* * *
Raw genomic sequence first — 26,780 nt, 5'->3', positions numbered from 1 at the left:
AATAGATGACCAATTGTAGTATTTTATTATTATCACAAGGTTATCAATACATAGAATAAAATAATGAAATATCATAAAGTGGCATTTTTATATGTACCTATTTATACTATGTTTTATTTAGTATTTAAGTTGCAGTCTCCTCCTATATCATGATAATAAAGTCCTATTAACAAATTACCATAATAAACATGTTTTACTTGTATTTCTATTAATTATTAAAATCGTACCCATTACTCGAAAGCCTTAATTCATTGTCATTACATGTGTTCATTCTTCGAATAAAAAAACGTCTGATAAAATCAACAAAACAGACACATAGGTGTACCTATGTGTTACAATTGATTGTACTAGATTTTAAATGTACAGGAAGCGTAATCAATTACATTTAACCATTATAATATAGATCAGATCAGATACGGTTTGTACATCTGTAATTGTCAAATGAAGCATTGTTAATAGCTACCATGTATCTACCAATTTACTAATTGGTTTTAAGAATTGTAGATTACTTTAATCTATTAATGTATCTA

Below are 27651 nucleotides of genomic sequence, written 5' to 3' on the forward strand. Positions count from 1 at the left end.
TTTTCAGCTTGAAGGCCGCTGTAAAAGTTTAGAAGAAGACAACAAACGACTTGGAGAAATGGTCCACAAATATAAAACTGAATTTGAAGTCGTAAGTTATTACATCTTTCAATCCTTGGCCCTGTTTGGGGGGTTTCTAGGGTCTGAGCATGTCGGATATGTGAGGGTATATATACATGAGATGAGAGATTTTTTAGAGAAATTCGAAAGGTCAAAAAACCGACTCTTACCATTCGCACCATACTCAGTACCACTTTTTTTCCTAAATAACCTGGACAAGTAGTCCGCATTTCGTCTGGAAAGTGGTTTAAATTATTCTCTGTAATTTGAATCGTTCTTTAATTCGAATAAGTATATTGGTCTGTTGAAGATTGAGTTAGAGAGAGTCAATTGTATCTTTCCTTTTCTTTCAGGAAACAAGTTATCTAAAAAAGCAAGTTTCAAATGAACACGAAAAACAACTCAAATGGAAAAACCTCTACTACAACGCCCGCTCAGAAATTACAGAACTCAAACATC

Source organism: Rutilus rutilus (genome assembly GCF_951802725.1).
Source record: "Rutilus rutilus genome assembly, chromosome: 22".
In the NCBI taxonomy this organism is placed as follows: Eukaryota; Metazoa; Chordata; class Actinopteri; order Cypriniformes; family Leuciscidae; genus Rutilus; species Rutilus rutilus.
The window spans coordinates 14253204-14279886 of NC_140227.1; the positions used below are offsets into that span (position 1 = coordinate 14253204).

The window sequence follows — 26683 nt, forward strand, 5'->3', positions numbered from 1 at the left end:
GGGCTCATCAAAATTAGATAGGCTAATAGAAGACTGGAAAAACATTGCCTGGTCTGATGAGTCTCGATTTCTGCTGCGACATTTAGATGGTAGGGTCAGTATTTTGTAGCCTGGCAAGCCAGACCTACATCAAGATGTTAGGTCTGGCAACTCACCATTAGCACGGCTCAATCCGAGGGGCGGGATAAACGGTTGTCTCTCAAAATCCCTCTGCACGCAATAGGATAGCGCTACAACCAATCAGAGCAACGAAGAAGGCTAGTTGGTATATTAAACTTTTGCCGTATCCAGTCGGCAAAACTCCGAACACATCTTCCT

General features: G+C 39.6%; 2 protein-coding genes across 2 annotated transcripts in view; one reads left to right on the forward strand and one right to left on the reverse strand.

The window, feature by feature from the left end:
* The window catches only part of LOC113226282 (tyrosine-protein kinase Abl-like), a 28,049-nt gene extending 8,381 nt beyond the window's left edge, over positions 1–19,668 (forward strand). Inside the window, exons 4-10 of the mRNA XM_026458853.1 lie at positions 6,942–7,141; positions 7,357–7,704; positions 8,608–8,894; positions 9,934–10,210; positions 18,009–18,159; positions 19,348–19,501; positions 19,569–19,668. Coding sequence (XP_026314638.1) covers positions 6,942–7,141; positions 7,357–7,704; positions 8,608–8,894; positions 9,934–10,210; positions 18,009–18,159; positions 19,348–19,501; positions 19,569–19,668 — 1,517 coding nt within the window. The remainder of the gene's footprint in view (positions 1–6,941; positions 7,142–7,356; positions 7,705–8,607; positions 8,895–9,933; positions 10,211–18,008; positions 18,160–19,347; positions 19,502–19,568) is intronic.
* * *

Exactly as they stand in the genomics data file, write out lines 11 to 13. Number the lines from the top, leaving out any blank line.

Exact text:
General features: G+C 39.6%; 2 protein-coding genes across 2 annotated transcripts in view; one reads left to right on the forward strand and one right to left on the reverse strand.

The window, feature by feature from the left end:
* The window catches only part of LOC113226282 (tyrosine-protein kinase Abl-like), a 28,049-nt gene extending 8,381 nt beyond the window's left edge, over positions 1–19,668 (forward strand). Inside the window, exons 4-10 of the mRNA XM_026458853.1 lie at positions 6,942–7,141; positions 7,357–7,704; positions 8,608–8,894; positions 9,934–10,210; positions 18,009–18,159; positions 19,348–19,501; positions 19,569–19,668. Coding sequence (XP_026314638.1) covers positions 6,942–7,141; positions 7,357–7,704; positions 8,608–8,894; positions 9,934–10,210; positions 18,009–18,159; positions 19,348–19,501; positions 19,569–19,668 — 1,517 coding nt within the window. The remainder of the gene's footprint in view (positions 1–6,941; positions 7,142–7,356; positions 7,705–8,607; positions 8,895–9,933; positions 10,211–18,008; positions 18,160–19,347; positions 19,502–19,568) is intronic.